The private girl's school I attended did not offer Driver's Ed.
Our tuition money went towards other more important classes. Classes like the one Sr. Herbert Carnation taught, innocently named, "Death and Dying" which turned out to be a semester long "Q & A" session dealing with the secret world of Nun's. One particular day Sr. Herbert took us on a tour of the convent located on our school's campus. She showed us where she slept, where she ate, and where she prayed.
Maybe, too much.
Someone in the class forgot for a moment that she was a Nun and asked a personal question. Everyone held their breath. Sr. Herbert stood quietly for a moment, closed her eyes, reached into her blouse, and started massaging something that might have been a breast if Nun's had those. No one knows for sure.
We all sat in stunned silence, alternately captivated and repulsed. After what seemed like an eternity, she answered. One girl excused herself from the room. The rest of us sat completely still while our eyes darted about, searching frantically for reassurance from each other that we hadn't just heard what we did. Let's just say that by the time class was over we were no more prepared to meet our maker than when we started, but we sure knew more than we needed to know about the private and personal life of a Nun.
As for driving, the Nuns at my school walked everywhere. They owned one car for twelve Nuns. They carpooled with the Priests who drove bigger cars if they needed to go anywhere far. I remember my mother giving a couple of Nun's a ride to the store. They sat in the back seat and prayed the rosary the whole ride. It had nothing to do with being holy, my mother was a bad driver.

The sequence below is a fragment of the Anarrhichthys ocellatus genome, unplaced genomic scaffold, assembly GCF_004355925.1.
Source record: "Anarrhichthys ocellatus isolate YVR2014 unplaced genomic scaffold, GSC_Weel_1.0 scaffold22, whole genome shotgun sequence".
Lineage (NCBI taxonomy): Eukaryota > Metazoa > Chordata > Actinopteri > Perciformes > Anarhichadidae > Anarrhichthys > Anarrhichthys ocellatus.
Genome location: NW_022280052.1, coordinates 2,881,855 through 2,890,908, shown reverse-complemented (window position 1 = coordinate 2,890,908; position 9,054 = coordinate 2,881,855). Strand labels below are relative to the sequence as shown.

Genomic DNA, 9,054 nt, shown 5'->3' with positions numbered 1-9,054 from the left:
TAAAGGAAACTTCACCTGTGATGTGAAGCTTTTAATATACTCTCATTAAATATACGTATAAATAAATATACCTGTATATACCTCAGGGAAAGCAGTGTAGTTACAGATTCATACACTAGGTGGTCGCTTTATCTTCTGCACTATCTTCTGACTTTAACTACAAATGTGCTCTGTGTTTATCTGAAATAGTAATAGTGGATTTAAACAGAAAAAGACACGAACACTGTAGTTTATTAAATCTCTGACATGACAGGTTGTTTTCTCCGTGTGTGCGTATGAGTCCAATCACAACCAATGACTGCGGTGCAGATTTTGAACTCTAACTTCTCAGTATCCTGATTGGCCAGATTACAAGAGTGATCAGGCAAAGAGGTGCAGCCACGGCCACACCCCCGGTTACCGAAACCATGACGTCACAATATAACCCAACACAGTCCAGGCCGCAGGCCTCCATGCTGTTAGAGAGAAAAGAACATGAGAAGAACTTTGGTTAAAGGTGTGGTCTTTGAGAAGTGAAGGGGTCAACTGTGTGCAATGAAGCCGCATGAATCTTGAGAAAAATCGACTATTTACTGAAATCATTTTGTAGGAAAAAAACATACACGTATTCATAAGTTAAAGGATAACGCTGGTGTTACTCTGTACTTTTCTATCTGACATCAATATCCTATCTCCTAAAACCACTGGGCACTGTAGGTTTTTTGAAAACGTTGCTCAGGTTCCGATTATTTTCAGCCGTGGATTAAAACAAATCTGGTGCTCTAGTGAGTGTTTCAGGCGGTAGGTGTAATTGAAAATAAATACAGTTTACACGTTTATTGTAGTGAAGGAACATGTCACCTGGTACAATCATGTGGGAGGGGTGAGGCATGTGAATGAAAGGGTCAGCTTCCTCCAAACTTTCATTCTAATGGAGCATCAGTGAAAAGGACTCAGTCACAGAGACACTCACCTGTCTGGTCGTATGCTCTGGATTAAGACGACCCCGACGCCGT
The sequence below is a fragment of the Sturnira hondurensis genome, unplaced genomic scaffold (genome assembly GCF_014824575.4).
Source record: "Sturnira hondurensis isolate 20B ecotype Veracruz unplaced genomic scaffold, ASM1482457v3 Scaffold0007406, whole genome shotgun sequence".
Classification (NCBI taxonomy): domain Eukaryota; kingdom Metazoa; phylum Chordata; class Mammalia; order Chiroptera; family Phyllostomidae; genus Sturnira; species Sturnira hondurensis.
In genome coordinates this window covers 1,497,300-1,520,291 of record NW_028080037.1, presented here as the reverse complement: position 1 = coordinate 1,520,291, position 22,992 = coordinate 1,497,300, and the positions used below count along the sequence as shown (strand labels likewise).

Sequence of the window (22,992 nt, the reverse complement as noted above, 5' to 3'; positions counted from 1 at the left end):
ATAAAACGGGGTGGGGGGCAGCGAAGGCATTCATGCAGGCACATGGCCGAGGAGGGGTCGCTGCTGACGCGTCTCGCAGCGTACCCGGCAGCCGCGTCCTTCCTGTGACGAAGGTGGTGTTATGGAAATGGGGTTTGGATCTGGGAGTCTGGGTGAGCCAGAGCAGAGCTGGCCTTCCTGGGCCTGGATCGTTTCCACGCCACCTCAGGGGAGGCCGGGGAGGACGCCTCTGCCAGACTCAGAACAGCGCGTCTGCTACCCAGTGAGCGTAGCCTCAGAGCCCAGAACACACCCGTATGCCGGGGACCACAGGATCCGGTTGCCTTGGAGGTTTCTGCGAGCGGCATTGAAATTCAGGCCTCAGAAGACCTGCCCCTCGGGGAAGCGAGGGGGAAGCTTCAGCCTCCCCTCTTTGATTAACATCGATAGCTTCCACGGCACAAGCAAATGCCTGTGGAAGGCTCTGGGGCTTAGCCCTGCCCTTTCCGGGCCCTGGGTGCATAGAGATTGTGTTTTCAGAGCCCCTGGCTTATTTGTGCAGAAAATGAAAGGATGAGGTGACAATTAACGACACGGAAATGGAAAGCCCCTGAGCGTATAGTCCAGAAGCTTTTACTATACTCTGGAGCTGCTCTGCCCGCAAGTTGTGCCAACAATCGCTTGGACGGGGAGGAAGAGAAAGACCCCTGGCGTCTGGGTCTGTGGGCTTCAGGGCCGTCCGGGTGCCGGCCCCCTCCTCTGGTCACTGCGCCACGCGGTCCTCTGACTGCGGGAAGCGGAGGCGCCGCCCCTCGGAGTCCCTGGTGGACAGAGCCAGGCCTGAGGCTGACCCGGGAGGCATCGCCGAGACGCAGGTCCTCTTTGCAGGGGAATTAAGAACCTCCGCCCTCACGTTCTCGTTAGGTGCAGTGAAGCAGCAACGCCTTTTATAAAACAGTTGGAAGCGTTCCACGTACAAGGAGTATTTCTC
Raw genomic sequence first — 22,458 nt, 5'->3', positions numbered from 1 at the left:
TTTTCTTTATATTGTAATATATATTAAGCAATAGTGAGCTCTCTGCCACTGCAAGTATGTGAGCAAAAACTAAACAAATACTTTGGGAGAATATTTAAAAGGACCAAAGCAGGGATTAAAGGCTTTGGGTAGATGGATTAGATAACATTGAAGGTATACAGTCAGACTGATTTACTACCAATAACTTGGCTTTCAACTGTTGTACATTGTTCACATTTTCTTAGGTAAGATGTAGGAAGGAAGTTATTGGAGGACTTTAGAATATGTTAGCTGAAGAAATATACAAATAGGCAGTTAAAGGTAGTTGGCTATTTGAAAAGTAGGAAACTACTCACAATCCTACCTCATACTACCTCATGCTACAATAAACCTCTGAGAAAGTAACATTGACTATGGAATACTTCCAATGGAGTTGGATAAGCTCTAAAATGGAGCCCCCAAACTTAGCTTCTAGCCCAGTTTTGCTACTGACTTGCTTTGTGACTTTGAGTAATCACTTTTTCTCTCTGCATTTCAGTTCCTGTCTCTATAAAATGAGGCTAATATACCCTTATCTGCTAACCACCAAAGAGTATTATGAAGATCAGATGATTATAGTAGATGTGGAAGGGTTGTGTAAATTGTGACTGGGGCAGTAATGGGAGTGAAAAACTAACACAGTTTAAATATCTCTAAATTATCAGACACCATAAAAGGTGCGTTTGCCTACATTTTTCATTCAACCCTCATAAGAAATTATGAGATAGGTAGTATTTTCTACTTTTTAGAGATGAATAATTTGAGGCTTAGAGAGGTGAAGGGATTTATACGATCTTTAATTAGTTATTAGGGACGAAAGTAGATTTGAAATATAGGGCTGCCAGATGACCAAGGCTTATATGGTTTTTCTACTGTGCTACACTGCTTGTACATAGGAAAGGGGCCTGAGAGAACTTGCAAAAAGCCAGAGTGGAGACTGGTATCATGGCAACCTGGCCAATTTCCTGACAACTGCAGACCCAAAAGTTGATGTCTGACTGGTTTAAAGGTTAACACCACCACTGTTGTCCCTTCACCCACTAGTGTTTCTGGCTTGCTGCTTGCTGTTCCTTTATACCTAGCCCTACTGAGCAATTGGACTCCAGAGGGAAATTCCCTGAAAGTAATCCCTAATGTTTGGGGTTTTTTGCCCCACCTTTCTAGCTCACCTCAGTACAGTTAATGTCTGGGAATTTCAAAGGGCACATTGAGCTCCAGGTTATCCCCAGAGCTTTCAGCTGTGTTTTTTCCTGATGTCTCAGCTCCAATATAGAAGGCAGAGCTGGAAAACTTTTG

This is the reason I had to go to public school during the summer to learn how to drive.
I was terrified.
What would I have in common with the heathens?
Would they know I wasn't one of them?
What would I wear?
Catholic school kids didn't own any real clothes. We were born wearing a uniform.
It turns out, those were the least of my worries. I should have been more concerned about the fact that not one kid in our class knew the difference between the brakes and the gas pedal.
I should have been more concerned about the fact that our Driver's Ed teacher, who was also the angry school football coach had a bad case of narcolepsy and randomly fell asleep when he was under a great deal of stress.
Teaching kids to drive is stressful.
He slept through most of our driving.
He told us on the first day of "behind the wheel" training to leave him alone and not bother him if he happened to take a little nap while we drove. He also threatened to kill us with his bare hands if we told anyone about his problem.
I hope he's taking a nap right now and not reading this.
I learned many things that summer besides driving.
I learned that shutting my eyes while another student (whose turn it was at the wheel) took a hairpin turn on two screeching tires did nothing to drown out the sound of the crying boy next to me.
I learned that yelling, "Get out of my way" repeatedly, followed by a rapid succession of hysterical, "Oh, God's" as I barreled down the shortest on-ramp to the freeway did not help me merge any faster, or make the cars already on the freeway go any slower. No one could hear me anyway. The coaches loud snores drowned out everything.
That summer I learned not to tell my parents about my near-death experiences on a daily basis.
I told them hourly, and begged not to go back.
They made me go anyway, mumbling something about my overactive imagination.
I ended up getting my license that summer and living to tell this story.
I feel at this time that special thanks should go to Coach McSnoozy and Sr. Herbert Carnation. Without them this story would have been really boring.